The event announcement says:
Racial slavery remains one of the most vexed issues in American and New World history. Its legacies haunt and shape our contemporary lives. Utilizing historic artwork from the Brown University Library Instructional Image Collection, the exhibition A Peculiar Aesthetic examines how these images coalesce to represent a world in which plantations, slave markets and dwellings, maroon ambushes, cosmetic boxes, figurines and decorative tables, and printers’ typefaces of runaway slaves – evoke again and again the realization of how central slavery was to ways of life within New World and American society.
From 5:00 to 7:00 P.M. on 21 May, there will be an opening reception at the center’s gallery, 94 Waterman Street in Providence, Rhode Island. The exhibition will remain on view there through 31 October, Monday through Friday, 8:45 A.M. to 3:45 P.M.

In related news, the New York Times reported on the findings of a history seminar at Columbia looking at that New York university’s connections to slavery.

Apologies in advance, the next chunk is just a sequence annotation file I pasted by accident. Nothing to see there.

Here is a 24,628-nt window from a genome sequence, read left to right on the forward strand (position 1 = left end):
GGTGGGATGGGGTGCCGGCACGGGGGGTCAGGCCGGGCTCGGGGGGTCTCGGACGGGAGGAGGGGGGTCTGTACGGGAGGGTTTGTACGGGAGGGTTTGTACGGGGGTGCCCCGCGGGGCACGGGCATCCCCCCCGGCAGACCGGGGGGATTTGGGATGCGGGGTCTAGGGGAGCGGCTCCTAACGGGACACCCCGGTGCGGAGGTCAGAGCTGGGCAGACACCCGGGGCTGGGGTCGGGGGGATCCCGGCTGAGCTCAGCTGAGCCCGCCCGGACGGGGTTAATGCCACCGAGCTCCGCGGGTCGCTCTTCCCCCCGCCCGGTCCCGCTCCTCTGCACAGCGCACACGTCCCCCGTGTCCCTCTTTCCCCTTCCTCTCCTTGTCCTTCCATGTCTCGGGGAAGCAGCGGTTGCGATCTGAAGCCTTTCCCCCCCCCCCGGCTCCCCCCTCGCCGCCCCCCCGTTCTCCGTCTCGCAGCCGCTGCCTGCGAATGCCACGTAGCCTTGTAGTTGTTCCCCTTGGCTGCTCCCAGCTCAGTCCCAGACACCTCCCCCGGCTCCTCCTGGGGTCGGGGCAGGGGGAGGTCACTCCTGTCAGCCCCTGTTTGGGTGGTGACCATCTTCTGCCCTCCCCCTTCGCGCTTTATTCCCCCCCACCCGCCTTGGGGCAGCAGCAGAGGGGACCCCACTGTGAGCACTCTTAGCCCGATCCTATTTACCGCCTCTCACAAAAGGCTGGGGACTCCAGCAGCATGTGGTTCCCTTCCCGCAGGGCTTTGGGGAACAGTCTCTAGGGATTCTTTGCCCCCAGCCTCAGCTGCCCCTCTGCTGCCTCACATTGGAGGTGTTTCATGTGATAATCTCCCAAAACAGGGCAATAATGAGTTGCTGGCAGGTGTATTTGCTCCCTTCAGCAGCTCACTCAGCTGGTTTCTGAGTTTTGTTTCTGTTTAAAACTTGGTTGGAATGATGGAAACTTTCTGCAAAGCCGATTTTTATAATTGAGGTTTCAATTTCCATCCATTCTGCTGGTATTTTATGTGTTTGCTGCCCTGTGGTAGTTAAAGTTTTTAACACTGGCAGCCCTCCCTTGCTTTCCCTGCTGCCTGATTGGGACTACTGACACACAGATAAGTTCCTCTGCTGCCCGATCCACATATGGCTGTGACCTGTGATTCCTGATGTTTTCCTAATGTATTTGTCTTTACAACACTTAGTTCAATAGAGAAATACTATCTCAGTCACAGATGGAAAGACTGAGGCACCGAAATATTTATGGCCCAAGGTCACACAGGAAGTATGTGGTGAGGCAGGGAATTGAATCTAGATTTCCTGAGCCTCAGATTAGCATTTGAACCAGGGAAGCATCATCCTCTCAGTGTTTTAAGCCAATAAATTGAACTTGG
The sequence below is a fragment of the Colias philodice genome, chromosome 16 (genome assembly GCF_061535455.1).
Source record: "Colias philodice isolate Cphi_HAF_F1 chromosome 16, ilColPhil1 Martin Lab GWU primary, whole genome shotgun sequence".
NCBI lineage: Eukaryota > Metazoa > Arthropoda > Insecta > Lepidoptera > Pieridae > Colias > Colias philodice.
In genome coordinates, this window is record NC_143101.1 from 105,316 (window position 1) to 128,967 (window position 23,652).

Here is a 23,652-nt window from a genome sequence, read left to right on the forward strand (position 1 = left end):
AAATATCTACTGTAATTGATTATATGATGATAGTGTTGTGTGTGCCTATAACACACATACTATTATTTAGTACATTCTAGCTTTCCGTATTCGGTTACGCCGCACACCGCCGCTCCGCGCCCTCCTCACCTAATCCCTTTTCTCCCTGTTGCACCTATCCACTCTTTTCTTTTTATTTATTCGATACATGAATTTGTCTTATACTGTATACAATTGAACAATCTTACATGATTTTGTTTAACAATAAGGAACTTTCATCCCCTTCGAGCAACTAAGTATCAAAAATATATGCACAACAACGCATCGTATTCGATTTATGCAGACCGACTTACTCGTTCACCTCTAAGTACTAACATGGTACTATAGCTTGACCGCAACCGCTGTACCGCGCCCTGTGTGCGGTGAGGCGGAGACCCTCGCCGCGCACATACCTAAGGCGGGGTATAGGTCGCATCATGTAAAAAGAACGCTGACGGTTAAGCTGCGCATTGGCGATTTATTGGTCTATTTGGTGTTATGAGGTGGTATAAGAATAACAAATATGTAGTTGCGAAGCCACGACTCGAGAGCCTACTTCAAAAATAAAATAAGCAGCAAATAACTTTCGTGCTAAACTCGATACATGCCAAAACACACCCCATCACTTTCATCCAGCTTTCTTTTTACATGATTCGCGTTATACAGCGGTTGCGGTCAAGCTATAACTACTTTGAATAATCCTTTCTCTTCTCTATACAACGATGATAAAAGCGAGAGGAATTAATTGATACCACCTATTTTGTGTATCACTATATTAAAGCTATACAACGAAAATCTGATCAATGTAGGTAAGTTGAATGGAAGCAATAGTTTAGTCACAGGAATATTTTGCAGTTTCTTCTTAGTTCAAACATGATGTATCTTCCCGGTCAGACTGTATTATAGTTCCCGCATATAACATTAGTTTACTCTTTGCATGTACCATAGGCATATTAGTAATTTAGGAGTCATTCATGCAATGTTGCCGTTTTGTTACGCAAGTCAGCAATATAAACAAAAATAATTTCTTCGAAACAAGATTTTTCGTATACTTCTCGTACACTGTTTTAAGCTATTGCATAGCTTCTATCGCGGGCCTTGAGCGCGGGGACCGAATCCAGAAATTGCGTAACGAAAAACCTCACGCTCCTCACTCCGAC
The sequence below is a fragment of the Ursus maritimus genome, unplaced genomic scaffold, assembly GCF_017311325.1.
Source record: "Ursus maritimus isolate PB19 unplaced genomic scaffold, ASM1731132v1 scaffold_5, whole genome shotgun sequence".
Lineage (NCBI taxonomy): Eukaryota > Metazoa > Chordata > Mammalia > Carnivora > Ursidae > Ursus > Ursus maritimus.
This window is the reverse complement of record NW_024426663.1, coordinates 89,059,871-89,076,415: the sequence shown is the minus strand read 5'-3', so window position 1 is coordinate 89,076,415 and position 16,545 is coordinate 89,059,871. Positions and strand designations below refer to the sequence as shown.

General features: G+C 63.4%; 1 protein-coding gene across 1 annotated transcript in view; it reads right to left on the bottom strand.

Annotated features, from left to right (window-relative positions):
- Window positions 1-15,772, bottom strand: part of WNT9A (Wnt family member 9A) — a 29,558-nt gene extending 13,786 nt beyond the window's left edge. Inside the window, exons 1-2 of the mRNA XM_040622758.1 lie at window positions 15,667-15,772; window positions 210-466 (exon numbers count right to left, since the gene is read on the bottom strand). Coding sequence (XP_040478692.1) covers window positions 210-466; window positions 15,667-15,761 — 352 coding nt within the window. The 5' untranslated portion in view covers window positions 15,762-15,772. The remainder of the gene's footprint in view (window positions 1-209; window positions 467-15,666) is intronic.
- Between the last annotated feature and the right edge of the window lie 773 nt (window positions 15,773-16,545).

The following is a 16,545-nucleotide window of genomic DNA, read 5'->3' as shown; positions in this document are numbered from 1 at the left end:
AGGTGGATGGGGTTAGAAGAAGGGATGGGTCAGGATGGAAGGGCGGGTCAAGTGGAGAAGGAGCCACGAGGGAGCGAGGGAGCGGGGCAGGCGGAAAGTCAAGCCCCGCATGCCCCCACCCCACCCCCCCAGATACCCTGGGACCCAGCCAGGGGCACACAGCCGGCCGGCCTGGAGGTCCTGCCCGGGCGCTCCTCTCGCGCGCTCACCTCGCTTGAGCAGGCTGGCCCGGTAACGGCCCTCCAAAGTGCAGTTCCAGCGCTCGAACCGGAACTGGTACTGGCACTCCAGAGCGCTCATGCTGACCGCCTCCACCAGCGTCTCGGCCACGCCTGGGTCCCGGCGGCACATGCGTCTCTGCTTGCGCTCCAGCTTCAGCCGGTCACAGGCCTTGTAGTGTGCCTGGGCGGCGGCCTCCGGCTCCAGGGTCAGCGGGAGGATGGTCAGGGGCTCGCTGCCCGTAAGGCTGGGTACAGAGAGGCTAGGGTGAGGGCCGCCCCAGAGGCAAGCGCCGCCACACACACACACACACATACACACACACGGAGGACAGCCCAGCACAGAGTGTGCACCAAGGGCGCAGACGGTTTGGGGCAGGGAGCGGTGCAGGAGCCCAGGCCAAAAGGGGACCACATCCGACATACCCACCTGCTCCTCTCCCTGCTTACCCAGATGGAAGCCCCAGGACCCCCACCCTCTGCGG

Sharon Liao, a junior at Columbia College, uncovered 18th-century accounting records showing that the school not only received donations from prominent New York families with slave plantations in the West Indies, but sometimes lent them money at below-market interest rates.

“These guys were basically using Columbia as a bank,” Mr. [Eric] Foner said.
The seminar students’ basic finding was that Columbia had some students, faculty, and donors who vocally opposed slavery, more who benefited directly from it, and many more who didn’t oppose it while benefiting indirectly. Which part of that history has the institution promoted most in recent years? Not surprisingly, Columbia, like the U.S. of A. as a whole, has preferred to emphasize the slow move toward emancipation.

[The image above comes from a 1781 issue of the Royal Gazette of Jamaica, courtesy of the British Library and the Journal of the American Revolution.]

Thursday, May 14, 2015

Old North Lecture and Puppet Show, 20 May

On Wednesday, 20 May, the Old North Church is offering an unusual combination of programs.

At 6:30 P.M., Robert J. Allison will speak on the topic “How Did Old North Become Old North?” When Christ Church was built in Boston’s North End in 1723, there already was an “Old North,” the venerable Puritan Meeting House over which the Mathers presided. How did the upstart Anglican congregation become the “Old North” of Boston legend? This talk will focus on Old North’s place in Boston history and myth.